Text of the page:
From the time he emerged as a serious presidential aspirant in 1991, Bill Clinton consciously set himself to the task of remaking the Democratic party, cracking it loose from the ossifying ideological liberalism of FDR and LBJ in an effort to broaden its political appeal. Clinton was a New Democrat in 1992. And notwithstanding a few major political missteps along the way, most notably a health care initiative that was too big for his own party to chew in Congress, he remains a New Democrat to the end, the first and foremost practitioner of the Third Way politics that has brought left-leaning parties back to power all over the world.

From the beginning, the politics of the Third Way has been greeted by skepticism from both left and right -- as one might expect, since Third Way adherents define themselves at least in part in opposition to both left and right. Conservatives have sometimes refused to take it seriously as anything but old-style liberalism flying a false flag. Liberals have wondered whether it was anything more than a slogan providing political cover for an unwelcome lurch to the right.

Does the Third Way have content in its own right? Or is it primarily a strategy of political positioning aimed at carving out an electoral majority from the center-left to the center-right?

As Clinton's second term comes to an end, it seems ridiculous to deny that the Third Way has real content. Clinton has signed legislation that ended the welfare entitlement, that cut taxes, that devoted budget surpluses to paying down the national debt. Clinton's Democratic party is at peace, not at war, with the market economy -- indeed, the party sees the market as an ally. The wonder is not that Clinton has opposed many Republican efforts to cut taxes, it's that he has gone along with so many. If this is liberalism, it is balanced-budget, bond-market liberalism.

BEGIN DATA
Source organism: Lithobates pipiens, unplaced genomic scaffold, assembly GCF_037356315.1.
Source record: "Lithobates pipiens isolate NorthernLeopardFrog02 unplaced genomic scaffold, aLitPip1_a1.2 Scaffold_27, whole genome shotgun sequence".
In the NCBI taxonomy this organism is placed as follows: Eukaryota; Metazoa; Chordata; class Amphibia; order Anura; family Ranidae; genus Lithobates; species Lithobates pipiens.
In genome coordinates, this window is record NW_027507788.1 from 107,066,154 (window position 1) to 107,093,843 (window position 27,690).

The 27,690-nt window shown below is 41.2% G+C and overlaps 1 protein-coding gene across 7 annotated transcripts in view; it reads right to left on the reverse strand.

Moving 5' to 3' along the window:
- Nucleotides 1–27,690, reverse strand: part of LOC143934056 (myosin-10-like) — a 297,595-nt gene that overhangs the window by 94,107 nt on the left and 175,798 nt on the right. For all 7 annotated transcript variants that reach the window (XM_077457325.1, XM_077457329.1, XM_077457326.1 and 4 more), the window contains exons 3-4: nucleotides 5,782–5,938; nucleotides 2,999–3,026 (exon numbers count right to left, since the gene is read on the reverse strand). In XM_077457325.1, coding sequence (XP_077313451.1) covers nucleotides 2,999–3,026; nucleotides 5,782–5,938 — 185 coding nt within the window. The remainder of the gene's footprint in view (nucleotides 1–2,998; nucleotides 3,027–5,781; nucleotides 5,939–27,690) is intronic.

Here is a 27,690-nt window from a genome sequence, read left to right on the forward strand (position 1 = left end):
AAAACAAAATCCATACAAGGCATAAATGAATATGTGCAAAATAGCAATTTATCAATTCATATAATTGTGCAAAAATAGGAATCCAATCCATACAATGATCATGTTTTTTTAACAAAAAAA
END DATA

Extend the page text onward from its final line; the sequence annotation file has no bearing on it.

At the same time, it is not conservative. Clinton has held out for as much government spending as he can get. He is adamant about maintaining (indeed, increasing) the progressivity of the tax code -- and through the promotion of innovative refundable tax credits, he is quietly trying to transform the IRS into an agency not just for tax collection but for the redistribution of income. Clinton remains a true believer in activist government.

The fact that the Third Way has real substance does not mean that it has nothing to do with political positioning. It is meant to be politically adroit and popular. But the Third Way is not merely a matter of political positioning. There are places Clinton will not go. There are lines he could cross with little public resistance but has been unwilling on principle to cross. He can support charter schools and public school choice, but not even a limited experiment in voucher programs for private schools. He wants a prescription drug plan for Medicare, but not enough to embrace the bipartisan Breaux commission's recommendations for market-based reform. He says he wants to use the market to bolster the rate of return of Social Security, but not in the form of diverting Social Security taxes into private accounts. He will cut taxes (say) $ 300 billion over 10 years, but not $ 600 billion.

Bill Clinton is a figure of singular political instinct and skill. This in turn raises an interesting question, namely, whether the change he has wrought in the Democratic party is something permanent or merely a product of his transitory position atop it. The fact that British prime minister Tony Blair, German chancellor Gerhard Schroder, and others have found in Clinton's success a political model they could apply in their countries establishes that the Third Way is not merely a Clintonian idiosyncrasy. But will it outlast him?